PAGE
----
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Is there a way to temporarily suspend history tracking in bash, so as to enter a sort of "incognito" mode? I'm entering stuff into my terminal that I don't want recorded, sensitive financial info.

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up vote 33 down vote accepted

This should be what you're looking for:

unset HISTFILE

From man bash

If HISTFILE is unset, or if the history file is unwritable, the history is not saved.

Alternatively, if you want to toggle it off and then back on again, it may be easier to do:

Turn Off

set +o history

Turn on

set -o history
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3  
The value of HISTFILE is only checked when bash exits, so the first method doesn't work as is (if you restore the value, the command will be saved). set +o history does work as directed. – Gilles Apr 8 '11 at 20:10
    
Thanks, excellent. I'll use set +o history and set -o history to toggle back and forth when I'm doing secret stuff ;) – Naftuli Tzvi Kay Apr 8 '11 at 23:38
    
unset HISTFILE does not work. set -/+o history works like a charm! thanks – kholofelo Maloma Oct 28 '15 at 13:10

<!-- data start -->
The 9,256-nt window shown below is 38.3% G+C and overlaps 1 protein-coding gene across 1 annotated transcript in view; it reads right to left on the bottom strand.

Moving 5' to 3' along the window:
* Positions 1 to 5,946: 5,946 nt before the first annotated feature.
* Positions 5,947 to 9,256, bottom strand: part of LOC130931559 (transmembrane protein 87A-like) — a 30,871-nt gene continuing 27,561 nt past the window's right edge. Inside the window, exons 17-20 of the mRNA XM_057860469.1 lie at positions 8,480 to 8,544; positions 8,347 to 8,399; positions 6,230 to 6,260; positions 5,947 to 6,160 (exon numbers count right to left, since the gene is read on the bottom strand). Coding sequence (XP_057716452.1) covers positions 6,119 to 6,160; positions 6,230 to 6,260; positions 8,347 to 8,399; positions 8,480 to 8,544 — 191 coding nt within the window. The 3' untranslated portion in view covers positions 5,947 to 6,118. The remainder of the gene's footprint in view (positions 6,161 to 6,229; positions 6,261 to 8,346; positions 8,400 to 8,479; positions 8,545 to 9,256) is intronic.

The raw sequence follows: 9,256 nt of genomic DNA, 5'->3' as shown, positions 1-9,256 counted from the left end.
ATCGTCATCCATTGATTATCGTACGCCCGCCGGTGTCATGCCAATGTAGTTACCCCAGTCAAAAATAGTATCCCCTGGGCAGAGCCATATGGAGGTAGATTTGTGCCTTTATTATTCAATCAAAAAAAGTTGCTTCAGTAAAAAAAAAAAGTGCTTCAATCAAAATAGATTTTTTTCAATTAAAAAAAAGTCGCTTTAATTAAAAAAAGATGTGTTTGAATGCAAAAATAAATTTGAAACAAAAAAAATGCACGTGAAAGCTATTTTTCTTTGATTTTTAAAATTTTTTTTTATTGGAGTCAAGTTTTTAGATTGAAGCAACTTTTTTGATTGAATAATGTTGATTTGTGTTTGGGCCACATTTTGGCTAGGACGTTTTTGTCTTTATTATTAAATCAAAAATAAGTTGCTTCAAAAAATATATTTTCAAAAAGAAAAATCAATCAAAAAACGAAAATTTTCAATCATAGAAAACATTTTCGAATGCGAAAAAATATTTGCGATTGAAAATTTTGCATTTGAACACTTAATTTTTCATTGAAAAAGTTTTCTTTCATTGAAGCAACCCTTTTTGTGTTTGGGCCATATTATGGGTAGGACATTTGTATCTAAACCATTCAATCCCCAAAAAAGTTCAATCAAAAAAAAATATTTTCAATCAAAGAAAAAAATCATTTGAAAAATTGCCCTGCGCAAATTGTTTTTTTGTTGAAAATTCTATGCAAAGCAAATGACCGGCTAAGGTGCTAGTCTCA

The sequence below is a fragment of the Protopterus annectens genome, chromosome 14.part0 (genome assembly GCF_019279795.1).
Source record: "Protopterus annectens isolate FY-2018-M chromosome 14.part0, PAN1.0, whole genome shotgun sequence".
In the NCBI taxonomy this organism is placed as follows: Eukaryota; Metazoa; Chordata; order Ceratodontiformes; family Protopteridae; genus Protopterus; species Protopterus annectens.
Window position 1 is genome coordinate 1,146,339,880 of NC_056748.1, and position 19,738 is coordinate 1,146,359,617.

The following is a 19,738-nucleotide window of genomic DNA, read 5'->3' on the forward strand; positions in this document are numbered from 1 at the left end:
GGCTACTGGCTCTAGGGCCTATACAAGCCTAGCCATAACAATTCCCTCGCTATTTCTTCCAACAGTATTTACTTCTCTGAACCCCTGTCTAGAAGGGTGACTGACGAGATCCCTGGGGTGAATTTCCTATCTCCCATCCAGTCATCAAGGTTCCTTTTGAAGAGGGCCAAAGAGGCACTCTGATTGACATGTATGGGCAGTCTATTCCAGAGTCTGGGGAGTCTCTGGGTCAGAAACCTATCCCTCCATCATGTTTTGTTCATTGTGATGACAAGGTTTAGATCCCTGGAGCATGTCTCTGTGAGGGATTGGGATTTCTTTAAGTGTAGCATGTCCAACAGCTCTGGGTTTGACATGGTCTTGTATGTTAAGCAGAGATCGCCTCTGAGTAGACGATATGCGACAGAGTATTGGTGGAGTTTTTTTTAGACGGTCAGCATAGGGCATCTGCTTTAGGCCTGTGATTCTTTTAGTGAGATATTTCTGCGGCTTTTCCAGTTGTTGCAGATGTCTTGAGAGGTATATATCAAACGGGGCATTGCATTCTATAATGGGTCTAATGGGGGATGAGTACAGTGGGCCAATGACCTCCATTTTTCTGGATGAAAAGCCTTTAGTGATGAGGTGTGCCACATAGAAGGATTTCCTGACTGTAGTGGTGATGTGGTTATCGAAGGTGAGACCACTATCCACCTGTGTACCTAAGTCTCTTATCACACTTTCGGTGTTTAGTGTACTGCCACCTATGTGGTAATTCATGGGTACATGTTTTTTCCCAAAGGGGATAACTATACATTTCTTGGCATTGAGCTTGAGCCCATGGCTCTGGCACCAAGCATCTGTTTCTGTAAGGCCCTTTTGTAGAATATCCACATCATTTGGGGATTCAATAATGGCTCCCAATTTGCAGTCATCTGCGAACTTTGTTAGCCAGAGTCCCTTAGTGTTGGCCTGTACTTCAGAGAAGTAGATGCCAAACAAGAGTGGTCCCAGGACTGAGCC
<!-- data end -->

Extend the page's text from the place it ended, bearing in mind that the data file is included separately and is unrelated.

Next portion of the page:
Using bash, set HISTCONTROL="ignorespace" and precede with space any command you do not wish to be recorded in history. In case you forgot to take any measures, there is also history -d <number> for deleting a specific entry or history -c for clearing the entire command history.

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Make sure that HISTCONTROL contains ignorespace. You'll probably want to add HISTCONTROL=ignorespace (or HISTCONTROL=ignoredups:ignorespace or something) to your ~/.bashrc. Then any command line that begins with a space is omitted from the history.

Another possibility is to start a new bash session that doesn't save its history.

$ bash
$ unset HISTFILE
$ sooper-sekret-command
$ exit
$ #back in the parent shell
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There is one simple way to turn off the history, so commands won't be stored in the .bash_history file.

You have to put the whitespace or tab space in front of any command, so that command won't be stored in the history. For example:

$ ls 
print the list of file 
$ history 
ls
history

$  pwd
print the current  working directory 
$ history 
ls
history

The pwd command will not get store in the history, because it has whitespace in the front.

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This does not work; Bash complains that '-' or '-history', or other hyphenated commands cannot be found. – Samuel A. Falvo II Nov 12 '15 at 21:52
    
This wont work unless HISTCONTROL="ignorespace" is set as in forcefsck's response – DeveloperChris Mar 21 at 23:37

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